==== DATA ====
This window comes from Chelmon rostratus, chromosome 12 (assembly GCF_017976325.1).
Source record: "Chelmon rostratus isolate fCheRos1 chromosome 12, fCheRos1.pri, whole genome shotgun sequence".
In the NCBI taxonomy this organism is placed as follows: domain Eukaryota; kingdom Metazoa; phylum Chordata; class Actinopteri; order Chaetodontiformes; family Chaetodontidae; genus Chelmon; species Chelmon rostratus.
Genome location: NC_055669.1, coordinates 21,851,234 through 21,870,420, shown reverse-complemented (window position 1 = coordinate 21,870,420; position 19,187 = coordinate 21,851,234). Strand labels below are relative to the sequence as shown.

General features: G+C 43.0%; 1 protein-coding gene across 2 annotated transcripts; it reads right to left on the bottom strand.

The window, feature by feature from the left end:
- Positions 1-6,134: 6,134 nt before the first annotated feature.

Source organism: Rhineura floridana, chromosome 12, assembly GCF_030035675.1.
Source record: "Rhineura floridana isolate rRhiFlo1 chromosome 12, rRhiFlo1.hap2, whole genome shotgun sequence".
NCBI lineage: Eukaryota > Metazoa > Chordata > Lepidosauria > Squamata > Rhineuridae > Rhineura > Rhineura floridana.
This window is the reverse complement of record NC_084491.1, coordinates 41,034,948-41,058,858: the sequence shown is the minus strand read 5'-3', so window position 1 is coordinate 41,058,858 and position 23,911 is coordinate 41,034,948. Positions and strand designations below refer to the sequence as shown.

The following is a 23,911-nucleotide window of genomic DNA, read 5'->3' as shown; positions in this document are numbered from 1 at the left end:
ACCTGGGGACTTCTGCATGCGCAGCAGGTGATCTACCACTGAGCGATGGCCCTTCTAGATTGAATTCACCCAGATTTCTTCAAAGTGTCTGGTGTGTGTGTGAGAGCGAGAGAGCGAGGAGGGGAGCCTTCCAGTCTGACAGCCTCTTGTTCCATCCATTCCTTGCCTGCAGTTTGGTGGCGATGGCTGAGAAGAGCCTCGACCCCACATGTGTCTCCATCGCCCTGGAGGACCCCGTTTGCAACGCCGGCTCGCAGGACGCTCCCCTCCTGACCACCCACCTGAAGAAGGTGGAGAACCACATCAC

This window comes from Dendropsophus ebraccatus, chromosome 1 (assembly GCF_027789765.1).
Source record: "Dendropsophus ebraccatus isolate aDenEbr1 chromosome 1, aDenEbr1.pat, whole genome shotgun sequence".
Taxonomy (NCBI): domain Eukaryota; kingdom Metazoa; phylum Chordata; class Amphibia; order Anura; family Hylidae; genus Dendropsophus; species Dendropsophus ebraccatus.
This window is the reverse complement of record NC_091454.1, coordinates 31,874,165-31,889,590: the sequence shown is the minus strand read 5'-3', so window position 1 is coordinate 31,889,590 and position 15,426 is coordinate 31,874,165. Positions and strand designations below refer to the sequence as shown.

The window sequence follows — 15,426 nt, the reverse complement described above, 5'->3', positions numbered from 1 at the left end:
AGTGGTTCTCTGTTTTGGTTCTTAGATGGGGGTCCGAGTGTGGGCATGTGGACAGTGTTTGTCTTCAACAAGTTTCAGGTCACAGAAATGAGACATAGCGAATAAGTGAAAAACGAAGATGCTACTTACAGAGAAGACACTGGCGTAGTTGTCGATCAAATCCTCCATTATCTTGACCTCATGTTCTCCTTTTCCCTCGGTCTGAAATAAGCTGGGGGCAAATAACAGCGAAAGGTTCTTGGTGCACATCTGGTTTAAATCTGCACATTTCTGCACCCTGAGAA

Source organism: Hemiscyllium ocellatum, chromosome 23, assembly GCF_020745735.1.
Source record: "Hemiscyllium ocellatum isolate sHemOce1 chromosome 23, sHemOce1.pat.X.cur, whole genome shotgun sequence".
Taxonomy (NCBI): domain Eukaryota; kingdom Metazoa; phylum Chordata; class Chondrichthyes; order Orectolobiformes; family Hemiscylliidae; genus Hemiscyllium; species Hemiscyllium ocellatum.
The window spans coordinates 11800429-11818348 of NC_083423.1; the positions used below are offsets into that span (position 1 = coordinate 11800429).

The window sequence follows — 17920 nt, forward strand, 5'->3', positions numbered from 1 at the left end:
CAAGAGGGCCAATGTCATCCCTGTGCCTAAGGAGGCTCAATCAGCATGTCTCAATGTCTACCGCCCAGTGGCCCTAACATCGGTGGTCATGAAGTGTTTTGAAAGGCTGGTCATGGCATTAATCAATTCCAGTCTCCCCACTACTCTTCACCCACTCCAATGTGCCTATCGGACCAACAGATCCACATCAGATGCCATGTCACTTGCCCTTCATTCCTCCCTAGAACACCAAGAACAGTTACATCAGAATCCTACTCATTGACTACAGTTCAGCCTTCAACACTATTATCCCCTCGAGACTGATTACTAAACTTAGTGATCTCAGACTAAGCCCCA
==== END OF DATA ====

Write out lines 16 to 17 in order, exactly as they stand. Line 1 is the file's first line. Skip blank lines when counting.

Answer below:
Taxonomy (NCBI): domain Eukaryota; kingdom Metazoa; phylum Chordata; class Amphibia; order Anura; family Hylidae; genus Dendropsophus; species Dendropsophus ebraccatus.
This window is the reverse complement of record NC_091454.1, coordinates 31,874,165-31,889,590: the sequence shown is the minus strand read 5'-3', so window position 1 is coordinate 31,889,590 and position 15,426 is coordinate 31,874,165. Positions and strand designations below refer to the sequence as shown.